Characterization of the eukaryotic virome of mice from different sources

Chunye Zhang, Matt Burch, Kristine Wylie, Brandi Herter, Craig L. Franklin, Aaron C. Ericsson

Research output: Contribution to journalArticlepeer-review

4 Scopus citations


Accumulating studies show that the host microbiome influences the development or progression of many diseases. The eukaryotic virome, as a key component of the microbiome, plays an important role in host health and disease in humans and animals, including research animals designed to model human disease. To date, the majority of research on the microbiome has focused on bacterial populations, while less attention has been paid to the viral component. Members of the eukaryotic virome interact with the commensal bacterial microbiome through transkingdom interactions, and influence host immunity and disease phenotypes as a collective microbial ecosystem. As such, differences in the virome may affect the reproducibility of animal models, and supplementation of the virome may enhance the translatability of animal models of human disease. However, there are minimal empirical data regarding differences in the virome of mice from different commercial sources. Our hypotheses were that the mice obtained from pet store sources and lab mice differ in their eukaryotic virome, and that lab mice from different sources would also have different viromes. To test this hypothesis, the ViroCap platform was used to characterize the eukaryotic virome in multiple tissues of mice from different sources including three sources of laboratory mice and two pet stores. As expected, pet store mice harbored a much greater diversity within the virome compared to lab mice. This included an ostensibly novel norovirus strain identified in one source of these mice. Viruses found in both laboratory and pet store populations included four strains of endogenous retroviruses and murine astrovirus with the latter being restricted to one source of lab mice. Considering the relatively high richness virome within different samples from healthy humans, these data suggest that mouse models from alternative sources may be more translational to the human condition. Moreover, these data demonstrate that, by characterizing the eukaryotic murine virome from different sources, novel viruses may be identified for use as field strains in biomedical research.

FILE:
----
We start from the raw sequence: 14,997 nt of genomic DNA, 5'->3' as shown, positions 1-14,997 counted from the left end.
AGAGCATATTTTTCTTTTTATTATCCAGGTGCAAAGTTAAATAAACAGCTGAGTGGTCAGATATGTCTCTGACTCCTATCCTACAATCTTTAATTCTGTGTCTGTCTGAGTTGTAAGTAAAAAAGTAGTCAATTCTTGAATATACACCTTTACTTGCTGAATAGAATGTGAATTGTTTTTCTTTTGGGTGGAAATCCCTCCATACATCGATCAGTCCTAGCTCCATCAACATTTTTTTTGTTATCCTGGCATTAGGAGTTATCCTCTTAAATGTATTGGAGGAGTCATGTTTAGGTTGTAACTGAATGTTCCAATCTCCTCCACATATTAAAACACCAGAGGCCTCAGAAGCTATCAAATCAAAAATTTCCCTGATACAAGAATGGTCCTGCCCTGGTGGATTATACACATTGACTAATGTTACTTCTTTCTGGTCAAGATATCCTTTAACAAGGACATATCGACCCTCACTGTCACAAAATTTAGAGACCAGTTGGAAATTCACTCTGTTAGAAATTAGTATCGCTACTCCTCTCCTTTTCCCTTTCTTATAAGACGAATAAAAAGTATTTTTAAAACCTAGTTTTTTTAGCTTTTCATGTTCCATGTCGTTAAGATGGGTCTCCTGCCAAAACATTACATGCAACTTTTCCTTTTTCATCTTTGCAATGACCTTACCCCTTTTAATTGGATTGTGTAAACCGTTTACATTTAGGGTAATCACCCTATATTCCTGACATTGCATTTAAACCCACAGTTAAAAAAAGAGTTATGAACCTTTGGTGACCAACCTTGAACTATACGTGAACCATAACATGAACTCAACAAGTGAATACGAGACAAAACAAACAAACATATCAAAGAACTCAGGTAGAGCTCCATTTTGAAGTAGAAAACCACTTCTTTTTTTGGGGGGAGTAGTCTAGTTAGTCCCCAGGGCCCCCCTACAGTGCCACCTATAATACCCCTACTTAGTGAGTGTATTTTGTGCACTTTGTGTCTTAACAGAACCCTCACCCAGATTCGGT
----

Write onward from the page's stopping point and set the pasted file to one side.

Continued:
Original languageEnglish
Article number2064
Issue number10
StatePublished - Oct 2021


  • Gut microbiome
  • Laboratory mice
  • Novel virus
  • Pet store mice
  • Reproducibility
  • Translatability
  • Virome


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